We can also examine The sermon on the mount.  One of the issues here is that many of the Bible translations put things like chapters, section headings, Etc. into our Bibles today that didn’t exist in the original text.  That includes putting “Sermon On The Mount” for an event that’s in two of the Gospels.  There’s things like the descriptions not matching.  One Gospel says it was on a mountain.  Another says it was on a plain.  What about the very real possibility that essentially the same message was given more than once – with one being on a mountain and the other on a plain?  Who among you has never repeated themselves?  If two people were to repeat what you said – from different locations and with slightly different words – do those discrepancies make you a liar?

Even with The Lord’s Prayer, we might read something different between Matthew and Luke.  “Might” read something different?  That sounds odd.  It’s because different the people doing different translations of the Bible don’t always translate the same things.  Or, in this case, chose to leave something out.  If you look at the particular translation you use, you may or may not find – For thine is the kingdom, and the power, and the glory, for ever. Amen. – in Luke’s Gospel, but it will be in Matthew’s.  For more on this, please see  For Thine is … (everything).


Here’s another question for you – especially for those believers who try to placate the folks who insist that the Bible is full of errors.  Exactly what are the details behind those errors.  I’ve read several books on both sides of this issue.  There is not one claim of error that cannot be answered.  There are quite a few related to the three years of Jesus’ ministry.  But remember – there are four Gospels.  Written by four different people.  With different backgrounds.  With different points of view and of interest.  And Jesus was an itinerant preacher.  He traveled for those three years.  It’s inconceivable that He gave a totally different message to each audience – never repeating anything.  It’s also inconceivable that He would have used exactly the same words each time He delivered a similar message.  He was very much into telling people what they needed to hear.  To give the same essential message – but with different words – different order of presenting things – is to be expected.  Rather than being errors when one of the four Gospels “leaves out something” – it’s much more conceivable that either the author of that Gospel left something out – or his particular version came from a different location.  I even had one person tell me that the Gospel authors were literally lying when their presentation didn’t match word for word.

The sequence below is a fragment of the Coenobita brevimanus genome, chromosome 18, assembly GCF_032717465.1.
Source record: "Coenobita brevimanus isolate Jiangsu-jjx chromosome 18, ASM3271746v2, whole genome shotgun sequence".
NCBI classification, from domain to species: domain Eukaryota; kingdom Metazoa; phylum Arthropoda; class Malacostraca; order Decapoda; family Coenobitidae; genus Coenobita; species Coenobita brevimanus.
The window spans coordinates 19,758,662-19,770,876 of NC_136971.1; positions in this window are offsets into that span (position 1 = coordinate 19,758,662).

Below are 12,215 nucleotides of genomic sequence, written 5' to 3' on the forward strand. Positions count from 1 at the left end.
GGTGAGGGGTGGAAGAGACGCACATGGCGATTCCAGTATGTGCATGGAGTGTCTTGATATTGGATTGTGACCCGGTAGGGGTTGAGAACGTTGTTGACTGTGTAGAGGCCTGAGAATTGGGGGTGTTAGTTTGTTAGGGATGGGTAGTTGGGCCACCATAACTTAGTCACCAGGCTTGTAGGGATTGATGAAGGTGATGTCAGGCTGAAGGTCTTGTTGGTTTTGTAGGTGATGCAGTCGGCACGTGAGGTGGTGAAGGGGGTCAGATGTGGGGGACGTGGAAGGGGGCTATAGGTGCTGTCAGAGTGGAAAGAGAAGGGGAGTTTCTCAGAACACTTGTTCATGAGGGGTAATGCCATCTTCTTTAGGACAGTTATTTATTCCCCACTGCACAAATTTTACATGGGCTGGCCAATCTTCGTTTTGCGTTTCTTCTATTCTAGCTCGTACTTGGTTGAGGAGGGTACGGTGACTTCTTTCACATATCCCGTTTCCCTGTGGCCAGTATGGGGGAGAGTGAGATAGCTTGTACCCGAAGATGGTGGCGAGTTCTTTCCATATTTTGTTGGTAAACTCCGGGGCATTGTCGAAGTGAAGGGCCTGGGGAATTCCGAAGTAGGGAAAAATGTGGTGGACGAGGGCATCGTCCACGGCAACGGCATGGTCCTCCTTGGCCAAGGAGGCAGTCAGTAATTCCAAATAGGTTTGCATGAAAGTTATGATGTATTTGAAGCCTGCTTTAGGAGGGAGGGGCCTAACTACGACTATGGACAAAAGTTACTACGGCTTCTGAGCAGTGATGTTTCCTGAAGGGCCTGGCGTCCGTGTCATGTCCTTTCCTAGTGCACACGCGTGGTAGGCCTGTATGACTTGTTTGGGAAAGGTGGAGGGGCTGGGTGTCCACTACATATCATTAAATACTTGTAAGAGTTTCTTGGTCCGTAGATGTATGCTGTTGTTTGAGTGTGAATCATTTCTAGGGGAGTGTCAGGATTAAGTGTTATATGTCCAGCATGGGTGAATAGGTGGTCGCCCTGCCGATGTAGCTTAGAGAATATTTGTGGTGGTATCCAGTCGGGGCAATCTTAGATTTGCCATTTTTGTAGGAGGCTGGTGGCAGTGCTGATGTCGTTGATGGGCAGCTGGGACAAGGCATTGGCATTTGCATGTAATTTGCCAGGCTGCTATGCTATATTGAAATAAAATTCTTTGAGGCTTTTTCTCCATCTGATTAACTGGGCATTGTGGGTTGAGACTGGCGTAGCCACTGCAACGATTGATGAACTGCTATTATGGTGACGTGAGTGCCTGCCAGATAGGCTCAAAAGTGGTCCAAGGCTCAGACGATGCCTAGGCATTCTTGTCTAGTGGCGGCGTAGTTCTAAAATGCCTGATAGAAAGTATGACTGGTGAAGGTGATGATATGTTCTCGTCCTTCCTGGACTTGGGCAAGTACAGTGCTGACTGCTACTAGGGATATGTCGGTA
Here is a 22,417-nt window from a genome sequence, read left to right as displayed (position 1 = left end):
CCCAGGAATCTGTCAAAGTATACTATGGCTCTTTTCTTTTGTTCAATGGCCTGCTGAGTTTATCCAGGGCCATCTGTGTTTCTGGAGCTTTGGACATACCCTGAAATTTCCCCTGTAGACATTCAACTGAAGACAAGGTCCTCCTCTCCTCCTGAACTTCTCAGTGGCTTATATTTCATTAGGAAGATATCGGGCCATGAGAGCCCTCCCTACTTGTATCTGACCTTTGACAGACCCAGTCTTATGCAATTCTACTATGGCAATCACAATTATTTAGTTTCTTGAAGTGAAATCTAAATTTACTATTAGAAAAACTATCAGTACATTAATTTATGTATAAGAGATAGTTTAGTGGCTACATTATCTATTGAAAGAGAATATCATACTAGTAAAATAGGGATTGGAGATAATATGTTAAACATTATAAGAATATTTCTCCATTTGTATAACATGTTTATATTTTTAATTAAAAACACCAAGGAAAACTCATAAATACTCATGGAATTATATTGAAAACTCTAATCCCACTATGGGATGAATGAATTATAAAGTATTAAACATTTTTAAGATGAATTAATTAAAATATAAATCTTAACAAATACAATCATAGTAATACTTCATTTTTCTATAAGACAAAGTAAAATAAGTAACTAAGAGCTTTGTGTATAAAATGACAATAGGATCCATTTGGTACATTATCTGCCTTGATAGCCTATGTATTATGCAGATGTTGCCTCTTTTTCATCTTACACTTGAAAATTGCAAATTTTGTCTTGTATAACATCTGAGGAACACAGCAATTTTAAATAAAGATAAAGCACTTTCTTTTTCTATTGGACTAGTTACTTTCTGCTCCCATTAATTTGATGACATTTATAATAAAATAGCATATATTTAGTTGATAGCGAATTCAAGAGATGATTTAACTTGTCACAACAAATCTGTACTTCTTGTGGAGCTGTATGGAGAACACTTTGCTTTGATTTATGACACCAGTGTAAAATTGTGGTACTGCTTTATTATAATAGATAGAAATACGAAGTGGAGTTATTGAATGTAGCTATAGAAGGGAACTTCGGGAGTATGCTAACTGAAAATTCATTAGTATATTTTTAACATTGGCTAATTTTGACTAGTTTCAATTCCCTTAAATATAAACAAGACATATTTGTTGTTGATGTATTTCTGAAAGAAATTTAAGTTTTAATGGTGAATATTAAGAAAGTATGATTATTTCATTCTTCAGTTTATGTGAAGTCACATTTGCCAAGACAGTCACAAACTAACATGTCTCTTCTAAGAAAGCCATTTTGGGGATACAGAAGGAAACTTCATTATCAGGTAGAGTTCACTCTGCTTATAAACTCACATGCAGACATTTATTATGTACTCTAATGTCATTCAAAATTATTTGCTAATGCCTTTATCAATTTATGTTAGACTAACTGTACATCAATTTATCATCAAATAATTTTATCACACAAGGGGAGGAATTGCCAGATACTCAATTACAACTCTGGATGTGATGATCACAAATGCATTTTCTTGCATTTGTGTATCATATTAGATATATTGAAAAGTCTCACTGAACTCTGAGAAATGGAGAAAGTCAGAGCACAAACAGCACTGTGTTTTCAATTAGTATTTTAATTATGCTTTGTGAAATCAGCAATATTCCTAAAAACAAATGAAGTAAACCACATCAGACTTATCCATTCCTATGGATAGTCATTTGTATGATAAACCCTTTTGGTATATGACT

And finally – especially for those believers who are so willing to claim errors in the Bible – why?

What exactly is it that you believe in?  If you are so willing to admit to errors in the Book that you claim to live your life by – and your hope of salvation supposedly hangs on that same Book – what do you really believe?

Is that an excuse to “believe” the parts you want to believe – and consider the things you don’t want to believe to be in error?

How do you know that you got all the errors?  Maybe one that pertains to your very salvation is actually an error too, but you don’t know it?  Shouldn’t you do one heck of a lot of research to be sure you’ve got yourself in order?

And why exactly is it that you think God lied to you?  Why would He allow something to be in the Bible if it wasn’t true?  Or don’t you even believe that the Bible is from Him?  If that’s the case – time to go back to square one.  You’ve got major issues.

I believe that for a Christian – we absolutely must believe in the inerrancy of the Bible.  Otherwise – what hope do we have?  We have to trust God.  We have to trust that He’s been truthful with us.  Otherwise – what the heck are we doing?  We’re living out a lie if we don’t believe His word is the Truth.